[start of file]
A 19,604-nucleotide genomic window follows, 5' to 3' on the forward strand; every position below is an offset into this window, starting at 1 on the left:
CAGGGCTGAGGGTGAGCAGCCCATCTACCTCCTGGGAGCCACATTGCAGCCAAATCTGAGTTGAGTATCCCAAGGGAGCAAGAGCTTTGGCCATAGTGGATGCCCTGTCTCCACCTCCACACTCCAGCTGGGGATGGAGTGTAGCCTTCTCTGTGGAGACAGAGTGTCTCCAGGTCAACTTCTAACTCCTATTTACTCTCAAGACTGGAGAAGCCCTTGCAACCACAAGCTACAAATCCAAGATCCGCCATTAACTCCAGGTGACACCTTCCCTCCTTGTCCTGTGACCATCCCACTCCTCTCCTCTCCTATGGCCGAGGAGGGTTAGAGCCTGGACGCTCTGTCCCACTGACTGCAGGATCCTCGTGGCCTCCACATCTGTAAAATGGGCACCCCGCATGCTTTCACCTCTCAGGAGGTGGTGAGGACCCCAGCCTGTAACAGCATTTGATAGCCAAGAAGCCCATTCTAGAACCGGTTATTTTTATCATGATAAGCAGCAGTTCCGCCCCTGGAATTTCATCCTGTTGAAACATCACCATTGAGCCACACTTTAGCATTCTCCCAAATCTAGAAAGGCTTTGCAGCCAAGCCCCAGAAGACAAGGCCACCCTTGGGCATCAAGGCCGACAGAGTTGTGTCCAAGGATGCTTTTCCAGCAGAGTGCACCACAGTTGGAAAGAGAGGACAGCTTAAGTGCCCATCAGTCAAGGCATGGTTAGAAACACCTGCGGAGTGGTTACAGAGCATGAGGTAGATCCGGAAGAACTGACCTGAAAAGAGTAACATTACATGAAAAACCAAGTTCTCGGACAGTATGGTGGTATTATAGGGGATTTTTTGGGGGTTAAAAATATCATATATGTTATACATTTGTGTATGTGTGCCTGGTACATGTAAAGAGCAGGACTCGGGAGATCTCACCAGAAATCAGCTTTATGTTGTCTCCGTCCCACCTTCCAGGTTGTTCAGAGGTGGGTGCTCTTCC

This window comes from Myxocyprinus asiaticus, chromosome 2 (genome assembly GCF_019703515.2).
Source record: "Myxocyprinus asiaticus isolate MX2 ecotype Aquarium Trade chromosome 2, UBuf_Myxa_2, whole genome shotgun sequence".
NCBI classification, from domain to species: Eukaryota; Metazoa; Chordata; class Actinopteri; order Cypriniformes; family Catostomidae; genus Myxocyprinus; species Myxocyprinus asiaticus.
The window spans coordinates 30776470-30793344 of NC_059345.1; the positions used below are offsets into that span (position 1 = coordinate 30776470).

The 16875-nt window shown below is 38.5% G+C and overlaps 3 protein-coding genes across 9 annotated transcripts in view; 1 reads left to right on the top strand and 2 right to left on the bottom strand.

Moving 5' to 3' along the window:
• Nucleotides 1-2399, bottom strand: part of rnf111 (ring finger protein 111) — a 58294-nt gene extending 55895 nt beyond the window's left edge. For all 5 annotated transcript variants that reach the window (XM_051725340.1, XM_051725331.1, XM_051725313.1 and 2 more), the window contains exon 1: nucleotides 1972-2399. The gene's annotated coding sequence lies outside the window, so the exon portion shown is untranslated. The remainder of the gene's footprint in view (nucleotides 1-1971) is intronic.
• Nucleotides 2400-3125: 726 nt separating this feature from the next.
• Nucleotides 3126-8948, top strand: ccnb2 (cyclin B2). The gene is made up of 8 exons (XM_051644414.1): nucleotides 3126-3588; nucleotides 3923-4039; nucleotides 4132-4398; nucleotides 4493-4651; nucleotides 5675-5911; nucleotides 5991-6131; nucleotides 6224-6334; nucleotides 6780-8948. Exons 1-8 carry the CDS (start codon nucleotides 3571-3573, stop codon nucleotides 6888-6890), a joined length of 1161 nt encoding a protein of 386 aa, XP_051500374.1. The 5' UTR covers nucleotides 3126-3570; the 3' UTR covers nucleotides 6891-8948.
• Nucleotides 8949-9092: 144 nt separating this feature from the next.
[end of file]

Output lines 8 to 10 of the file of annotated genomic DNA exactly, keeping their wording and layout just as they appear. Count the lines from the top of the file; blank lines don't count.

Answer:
Moving 5' to 3' along the window:
• Nucleotides 1-2399, bottom strand: part of rnf111 (ring finger protein 111) — a 58294-nt gene extending 55895 nt beyond the window's left edge. For all 5 annotated transcript variants that reach the window (XM_051725340.1, XM_051725331.1, XM_051725313.1 and 2 more), the window contains exon 1: nucleotides 1972-2399. The gene's annotated coding sequence lies outside the window, so the exon portion shown is untranslated. The remainder of the gene's footprint in view (nucleotides 1-1971) is intronic.
• Nucleotides 2400-3125: 726 nt separating this feature from the next.